A group of prominent drug policy organisations has welcomed the move, but also expressed disappointment that this reform does not go far enough, as cannabis remains categorised internationally alongside drugs like heroin and cocaine.
The review was revisiting cannabis scheduling decisions made in the 1950s, which were driven by prevailing racist and colonial attitudes, and not based on scientific evaluations. This has remained unchallenged.
Since its onset in early 2020, the COVID-19 pandemic has exposed the frailties of global political leadership, preparedness, and governance. To a level unequaled by other disruptive moments in recent decades—the HIV/AIDs and Ebola crises, the collapse of the Soviet Union, the 9/11 terrorist attacks, the 2008 financial crisis—COVID-19 has shaken the credibility of national and international institutions to manage supranational crises.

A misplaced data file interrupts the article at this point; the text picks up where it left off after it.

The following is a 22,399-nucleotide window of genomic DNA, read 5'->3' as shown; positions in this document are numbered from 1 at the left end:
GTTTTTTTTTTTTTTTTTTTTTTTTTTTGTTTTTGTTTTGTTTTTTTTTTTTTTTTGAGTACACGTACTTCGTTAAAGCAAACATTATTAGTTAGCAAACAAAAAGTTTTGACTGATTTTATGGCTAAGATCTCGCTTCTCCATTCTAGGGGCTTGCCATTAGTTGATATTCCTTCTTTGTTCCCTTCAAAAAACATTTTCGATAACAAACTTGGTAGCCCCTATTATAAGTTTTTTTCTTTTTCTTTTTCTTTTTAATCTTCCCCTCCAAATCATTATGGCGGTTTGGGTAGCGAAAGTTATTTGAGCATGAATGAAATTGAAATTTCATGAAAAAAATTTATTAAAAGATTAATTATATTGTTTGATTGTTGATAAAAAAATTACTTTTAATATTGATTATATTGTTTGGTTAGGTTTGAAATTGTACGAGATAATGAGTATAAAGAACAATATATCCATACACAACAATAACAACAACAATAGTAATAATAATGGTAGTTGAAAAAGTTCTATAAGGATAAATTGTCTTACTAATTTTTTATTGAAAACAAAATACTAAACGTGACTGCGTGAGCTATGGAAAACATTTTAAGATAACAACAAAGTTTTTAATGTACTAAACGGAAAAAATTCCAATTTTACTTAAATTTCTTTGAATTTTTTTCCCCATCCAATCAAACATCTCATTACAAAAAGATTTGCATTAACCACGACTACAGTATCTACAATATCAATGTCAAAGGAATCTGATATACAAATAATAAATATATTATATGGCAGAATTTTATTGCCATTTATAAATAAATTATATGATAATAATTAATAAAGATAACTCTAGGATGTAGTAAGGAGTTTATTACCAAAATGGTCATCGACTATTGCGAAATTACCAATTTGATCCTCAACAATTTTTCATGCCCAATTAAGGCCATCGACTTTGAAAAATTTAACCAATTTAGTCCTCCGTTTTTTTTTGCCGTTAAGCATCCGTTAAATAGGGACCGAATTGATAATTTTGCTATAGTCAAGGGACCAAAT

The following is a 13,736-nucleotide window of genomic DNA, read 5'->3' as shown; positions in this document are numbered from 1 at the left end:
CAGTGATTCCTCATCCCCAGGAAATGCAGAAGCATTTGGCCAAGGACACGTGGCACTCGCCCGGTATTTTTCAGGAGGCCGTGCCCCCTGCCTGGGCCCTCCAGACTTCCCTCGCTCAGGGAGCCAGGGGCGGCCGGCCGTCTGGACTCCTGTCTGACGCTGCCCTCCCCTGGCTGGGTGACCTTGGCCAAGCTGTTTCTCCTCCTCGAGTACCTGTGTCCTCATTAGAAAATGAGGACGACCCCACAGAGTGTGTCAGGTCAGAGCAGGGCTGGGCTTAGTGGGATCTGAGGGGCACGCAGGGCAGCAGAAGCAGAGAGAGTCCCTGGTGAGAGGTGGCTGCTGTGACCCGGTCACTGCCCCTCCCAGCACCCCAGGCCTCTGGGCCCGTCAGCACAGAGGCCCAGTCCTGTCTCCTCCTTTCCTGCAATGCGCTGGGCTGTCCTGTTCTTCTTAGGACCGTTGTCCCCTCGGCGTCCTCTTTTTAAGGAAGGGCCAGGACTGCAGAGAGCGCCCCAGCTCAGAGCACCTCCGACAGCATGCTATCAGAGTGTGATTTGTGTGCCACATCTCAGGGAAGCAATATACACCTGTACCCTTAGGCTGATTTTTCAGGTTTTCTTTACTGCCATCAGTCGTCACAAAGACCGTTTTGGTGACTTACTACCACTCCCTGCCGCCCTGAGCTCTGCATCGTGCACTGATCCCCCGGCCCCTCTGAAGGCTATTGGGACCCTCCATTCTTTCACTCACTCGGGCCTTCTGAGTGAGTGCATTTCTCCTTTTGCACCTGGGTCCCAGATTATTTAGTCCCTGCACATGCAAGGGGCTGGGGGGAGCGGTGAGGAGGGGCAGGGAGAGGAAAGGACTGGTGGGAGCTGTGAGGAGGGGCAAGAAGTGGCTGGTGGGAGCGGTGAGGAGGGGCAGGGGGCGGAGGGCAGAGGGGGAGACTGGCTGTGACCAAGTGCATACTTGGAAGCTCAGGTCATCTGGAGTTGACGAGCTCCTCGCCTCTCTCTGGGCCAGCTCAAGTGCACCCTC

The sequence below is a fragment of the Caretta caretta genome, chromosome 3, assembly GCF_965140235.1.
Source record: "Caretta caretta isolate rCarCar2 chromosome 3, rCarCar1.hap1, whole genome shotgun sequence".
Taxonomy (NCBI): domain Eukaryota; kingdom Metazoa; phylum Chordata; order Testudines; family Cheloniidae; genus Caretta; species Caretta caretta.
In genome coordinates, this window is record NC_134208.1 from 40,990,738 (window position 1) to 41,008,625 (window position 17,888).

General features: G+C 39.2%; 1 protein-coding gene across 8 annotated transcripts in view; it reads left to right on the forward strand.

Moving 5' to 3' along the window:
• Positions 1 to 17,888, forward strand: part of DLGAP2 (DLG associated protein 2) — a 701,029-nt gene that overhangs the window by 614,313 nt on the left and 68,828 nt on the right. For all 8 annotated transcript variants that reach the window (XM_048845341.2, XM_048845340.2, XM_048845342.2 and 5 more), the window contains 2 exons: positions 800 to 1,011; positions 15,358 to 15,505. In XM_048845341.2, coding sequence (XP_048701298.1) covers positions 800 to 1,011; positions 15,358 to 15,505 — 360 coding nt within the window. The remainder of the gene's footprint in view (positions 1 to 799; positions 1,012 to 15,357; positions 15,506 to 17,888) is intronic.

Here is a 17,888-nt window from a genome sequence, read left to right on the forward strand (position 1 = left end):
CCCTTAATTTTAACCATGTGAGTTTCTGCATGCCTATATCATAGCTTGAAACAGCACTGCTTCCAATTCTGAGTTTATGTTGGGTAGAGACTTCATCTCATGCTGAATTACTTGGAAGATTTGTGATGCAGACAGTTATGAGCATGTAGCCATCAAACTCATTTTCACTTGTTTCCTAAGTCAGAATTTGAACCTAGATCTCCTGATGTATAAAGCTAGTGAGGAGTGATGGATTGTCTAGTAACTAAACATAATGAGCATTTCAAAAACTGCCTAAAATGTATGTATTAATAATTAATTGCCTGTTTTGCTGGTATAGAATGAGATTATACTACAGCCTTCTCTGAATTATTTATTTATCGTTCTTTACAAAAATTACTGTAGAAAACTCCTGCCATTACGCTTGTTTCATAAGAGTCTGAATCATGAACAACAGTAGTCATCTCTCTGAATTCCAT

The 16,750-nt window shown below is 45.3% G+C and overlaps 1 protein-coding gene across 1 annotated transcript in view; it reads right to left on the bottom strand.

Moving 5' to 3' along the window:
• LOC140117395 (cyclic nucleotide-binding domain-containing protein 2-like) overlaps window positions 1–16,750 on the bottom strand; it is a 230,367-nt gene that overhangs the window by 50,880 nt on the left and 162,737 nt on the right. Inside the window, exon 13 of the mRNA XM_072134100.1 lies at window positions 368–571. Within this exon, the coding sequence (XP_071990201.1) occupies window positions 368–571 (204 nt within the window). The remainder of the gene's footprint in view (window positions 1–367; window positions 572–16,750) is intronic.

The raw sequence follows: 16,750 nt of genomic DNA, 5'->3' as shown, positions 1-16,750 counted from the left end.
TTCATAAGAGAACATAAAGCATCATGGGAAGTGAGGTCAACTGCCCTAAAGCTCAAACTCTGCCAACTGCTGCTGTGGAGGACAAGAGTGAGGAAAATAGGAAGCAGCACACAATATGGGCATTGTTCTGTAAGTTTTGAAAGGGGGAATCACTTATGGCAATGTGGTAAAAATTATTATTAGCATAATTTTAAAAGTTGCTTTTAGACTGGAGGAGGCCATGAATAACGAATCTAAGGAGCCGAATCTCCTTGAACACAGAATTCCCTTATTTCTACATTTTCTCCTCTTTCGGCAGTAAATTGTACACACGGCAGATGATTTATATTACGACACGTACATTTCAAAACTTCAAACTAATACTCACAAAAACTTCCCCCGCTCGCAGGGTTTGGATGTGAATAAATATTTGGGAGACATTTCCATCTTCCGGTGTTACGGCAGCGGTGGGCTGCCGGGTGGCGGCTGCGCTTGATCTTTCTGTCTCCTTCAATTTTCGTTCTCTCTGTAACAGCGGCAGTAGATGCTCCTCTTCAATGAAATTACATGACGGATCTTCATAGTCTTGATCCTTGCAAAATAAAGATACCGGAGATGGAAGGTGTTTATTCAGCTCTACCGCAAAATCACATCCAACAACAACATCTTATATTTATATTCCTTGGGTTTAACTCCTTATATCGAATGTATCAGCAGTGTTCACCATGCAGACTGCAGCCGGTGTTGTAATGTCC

Our webinar Taking on the Tech Titans: Reclaiming our data commons explored who owns our data and why it matters, the relevance of data extraction for countries in the Global South, and the impact of COVID-19. What strategies, structures and institutions are needed at national and international levels to confront Big Tech and advance digital justice?
The second ‘Municipalize Europe’ conference was held on 5 November online, while two years ago we organised the first edition in the European parliament. In that interval, municipalism, a new political movement, has been growing in Europe and beyond. It is a new way of doing local politics putting social rights and citizen engagements at the center. Municipalize Europe is an attempt to look at European politics through a municipalist lens and to build pressure for change of the top-down European politics.